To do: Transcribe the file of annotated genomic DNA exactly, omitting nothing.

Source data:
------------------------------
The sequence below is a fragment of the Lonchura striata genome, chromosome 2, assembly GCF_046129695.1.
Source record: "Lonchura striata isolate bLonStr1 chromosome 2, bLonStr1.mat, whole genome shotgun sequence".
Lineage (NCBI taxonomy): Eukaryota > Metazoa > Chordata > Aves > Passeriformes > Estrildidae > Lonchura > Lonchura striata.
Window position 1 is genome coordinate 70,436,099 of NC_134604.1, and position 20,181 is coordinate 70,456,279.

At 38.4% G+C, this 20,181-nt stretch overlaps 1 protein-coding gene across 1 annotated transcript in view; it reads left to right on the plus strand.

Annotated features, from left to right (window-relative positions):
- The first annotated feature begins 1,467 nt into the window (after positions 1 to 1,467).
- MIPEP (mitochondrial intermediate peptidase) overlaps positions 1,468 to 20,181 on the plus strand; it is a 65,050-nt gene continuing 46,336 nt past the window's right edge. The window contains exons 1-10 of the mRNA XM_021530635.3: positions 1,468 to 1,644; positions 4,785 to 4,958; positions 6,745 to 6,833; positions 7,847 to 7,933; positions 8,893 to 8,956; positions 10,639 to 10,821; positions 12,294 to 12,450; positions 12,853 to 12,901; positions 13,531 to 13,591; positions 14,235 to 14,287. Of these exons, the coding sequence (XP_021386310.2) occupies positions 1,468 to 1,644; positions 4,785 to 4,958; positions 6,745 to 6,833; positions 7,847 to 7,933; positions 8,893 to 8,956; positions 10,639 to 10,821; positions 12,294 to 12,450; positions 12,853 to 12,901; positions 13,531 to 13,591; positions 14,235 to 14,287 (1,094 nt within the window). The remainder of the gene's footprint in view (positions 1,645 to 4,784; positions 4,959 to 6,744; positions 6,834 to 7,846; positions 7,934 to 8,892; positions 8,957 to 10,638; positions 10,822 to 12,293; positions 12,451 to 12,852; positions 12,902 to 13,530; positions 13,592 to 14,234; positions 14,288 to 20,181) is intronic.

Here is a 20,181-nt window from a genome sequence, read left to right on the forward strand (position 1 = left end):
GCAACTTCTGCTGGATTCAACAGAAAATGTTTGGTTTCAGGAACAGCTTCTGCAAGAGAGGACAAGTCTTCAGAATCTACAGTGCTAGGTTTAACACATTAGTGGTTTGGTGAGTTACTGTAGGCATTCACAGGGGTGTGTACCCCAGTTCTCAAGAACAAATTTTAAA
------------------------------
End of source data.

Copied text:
The sequence below is a fragment of the Lonchura striata genome, chromosome 2, assembly GCF_046129695.1.
Source record: "Lonchura striata isolate bLonStr1 chromosome 2, bLonStr1.mat, whole genome shotgun sequence".
Lineage (NCBI taxonomy): Eukaryota > Metazoa > Chordata > Aves > Passeriformes > Estrildidae > Lonchura > Lonchura striata.
Window position 1 is genome coordinate 70,436,099 of NC_134604.1, and position 20,181 is coordinate 70,456,279.

At 38.4% G+C, this 20,181-nt stretch overlaps 1 protein-coding gene across 1 annotated transcript in view; it reads left to right on the plus strand.

Annotated features, from left to right (window-relative positions):
- The first annotated feature begins 1,467 nt into the window (after positions 1 to 1,467).
- MIPEP (mitochondrial intermediate peptidase) overlaps positions 1,468 to 20,181 on the plus strand; it is a 65,050-nt gene continuing 46,336 nt past the window's right edge. The window contains exons 1-10 of the mRNA XM_021530635.3: positions 1,468 to 1,644; positions 4,785 to 4,958; positions 6,745 to 6,833; positions 7,847 to 7,933; positions 8,893 to 8,956; positions 10,639 to 10,821; positions 12,294 to 12,450; positions 12,853 to 12,901; positions 13,531 to 13,591; positions 14,235 to 14,287. Of these exons, the coding sequence (XP_021386310.2) occupies positions 1,468 to 1,644; positions 4,785 to 4,958; positions 6,745 to 6,833; positions 7,847 to 7,933; positions 8,893 to 8,956; positions 10,639 to 10,821; positions 12,294 to 12,450; positions 12,853 to 12,901; positions 13,531 to 13,591; positions 14,235 to 14,287 (1,094 nt within the window). The remainder of the gene's footprint in view (positions 1,645 to 4,784; positions 4,959 to 6,744; positions 6,834 to 7,846; positions 7,934 to 8,892; positions 8,957 to 10,638; positions 10,822 to 12,293; positions 12,451 to 12,852; positions 12,902 to 13,530; positions 13,592 to 14,234; positions 14,288 to 20,181) is intronic.

Here is a 20,181-nt window from a genome sequence, read left to right on the forward strand (position 1 = left end):
GCAACTTCTGCTGGATTCAACAGAAAATGTTTGGTTTCAGGAACAGCTTCTGCAAGAGAGGACAAGTCTTCAGAATCTACAGTGCTAGGTTTAACACATTAGTGGTTTGGTGAGTTACTGTAGGCATTCACAGGGGTGTGTACCCCAGTTCTCAAGAACAAATTTTAAA